Sometimes 3D can ruin a movie’s excellence with too many objects jutting out into the audience’s faces, but that wasn’t the case with “Dr. Seuss’ The Lorax.”
In fact, almost everything that jumped off the screen only advanced the film’s appeal, which showed viewers that sincere thought and planning were put into the effects. With vibrant colors and impressive layers, there wasn’t much to hate about the little furry orange-and-yellow forest protector whose main interest is nature’s well-being.
Children in the audience oohed and ahhed at the young Once-ler’s guitar as it swung back and forth over the theater’s front four rows, and it was surprisingly easy for adults to tolerate his aged green-gloved hands waving in their faces any time main character Ted (Zach Efron) returned to his house for more Truffula tree history.
However, the most interesting aspect of this film for the older audience probably wasn’t the 3D or the fact that the Dr. Seuss story was extended into a full-length movie, but rather how it was lengthened. In order to accomplish this task, screenplay writers Ken Daurio and Cinco Paul had to give the narrow-minded Once-ler (Ed Helms) an actual background and storyline, which is recounted to Ted through flashbacks.
For the first time in Lorax history, viewers get to see a little bit of what happened before the greedy entrepreneur let his selfishness get the best of him. Unfortunately for the Lorax, as well as the viewers, that meant they had to turn the “fuzzy orange peanut” into a defenseless pacifist who undercuts his own values.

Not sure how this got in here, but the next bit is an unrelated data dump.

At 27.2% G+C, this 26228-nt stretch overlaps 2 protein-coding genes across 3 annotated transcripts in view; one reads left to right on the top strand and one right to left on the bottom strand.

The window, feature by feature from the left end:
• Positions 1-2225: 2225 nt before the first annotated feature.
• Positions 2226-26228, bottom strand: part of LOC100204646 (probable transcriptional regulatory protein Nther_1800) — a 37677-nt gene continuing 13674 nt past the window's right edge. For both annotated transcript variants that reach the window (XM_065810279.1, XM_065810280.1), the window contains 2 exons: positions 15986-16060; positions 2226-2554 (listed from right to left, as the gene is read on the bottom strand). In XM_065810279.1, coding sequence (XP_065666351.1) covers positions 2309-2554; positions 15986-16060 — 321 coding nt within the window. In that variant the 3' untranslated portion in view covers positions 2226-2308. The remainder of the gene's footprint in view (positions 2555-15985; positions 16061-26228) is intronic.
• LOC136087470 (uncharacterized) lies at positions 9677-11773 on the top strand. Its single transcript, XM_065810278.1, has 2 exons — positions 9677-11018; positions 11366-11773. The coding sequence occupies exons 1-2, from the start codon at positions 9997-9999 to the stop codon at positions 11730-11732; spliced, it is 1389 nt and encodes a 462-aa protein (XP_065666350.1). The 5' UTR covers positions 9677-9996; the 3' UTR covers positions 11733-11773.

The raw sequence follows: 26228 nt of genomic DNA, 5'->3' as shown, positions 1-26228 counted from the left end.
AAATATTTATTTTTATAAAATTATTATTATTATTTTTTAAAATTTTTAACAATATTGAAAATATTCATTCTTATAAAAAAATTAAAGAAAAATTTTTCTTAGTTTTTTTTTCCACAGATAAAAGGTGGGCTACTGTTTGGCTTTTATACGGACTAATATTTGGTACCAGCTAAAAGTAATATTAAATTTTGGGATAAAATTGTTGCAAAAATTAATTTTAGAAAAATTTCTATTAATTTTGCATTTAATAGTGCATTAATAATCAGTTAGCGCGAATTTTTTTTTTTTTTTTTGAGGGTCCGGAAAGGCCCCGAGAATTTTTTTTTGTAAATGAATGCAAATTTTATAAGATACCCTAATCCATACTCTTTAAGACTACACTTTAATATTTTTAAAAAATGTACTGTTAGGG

While using brutality or force, according to the Lorax, “isn’t the way it works” to get someone to quit an undesirable act, his moral undermining could have been avoided if the writers realized that physically carrying the Once-ler’s bed out to water and letting him drift away with the current isn’t really the way it works either.
Also, with the constant looming of Mr. O’Hare — the movie’s pint-sized villain who wants nothing more than to keep making money off bottled air that trees would otherwise make for free — and a girl (Audrey, voiced by Taylor Swift) being 12-year-old Ted’s main motivation to obtain a Truffula tree, it’s hard to determine if the characters even know why planting the seed is important in the first place. Sure, they drop the photosynthesis word right in the middle of the movie’s most important confrontation, but this wasn’t an instance where big words could be used without raising any questions.
What is great about this extended adaptation, though, is that the original book and cartoon are intertwined both effectively and intelligently with the new plot and characters. Sure, the writers had to change a couple of things and switch a couple of others, but it was done in a way that wasn’t too dummied down for adults but flew low enough for children to catch as well.
The film might come off a little more musical than first anticipated, but it was an effective way to place matters into perspective for kids by using simple — but just catchy enough — songs throughout. “Thneedville,” the film’s opening number, is a light-hearted and slightly funny ode to the artificially real place the characters call home. Everything the residents walk, sit, sleep or eat on is fake; it’s made of plastic, and even their trees light up a different color for each season.
And while all the children are bobbing their heads and eating popcorn to the flighty tune, the adults right next to them can listen to the lyrics and catch the real message behind them: This is where our world is headed if selfish industrialism continues at the rate it’s going.
Although “Dr. Seuss’ The Lorax” is a movie with a slightly flawed message, it’s still a great one. The extra hour of new content is just as entertaining and effective as the original, and there’s a moral for young, old, veteran or rookie audiences alike.
Lauraann Wood can be reached at firstname.lastname@example.org or 536-3311 ext. 273.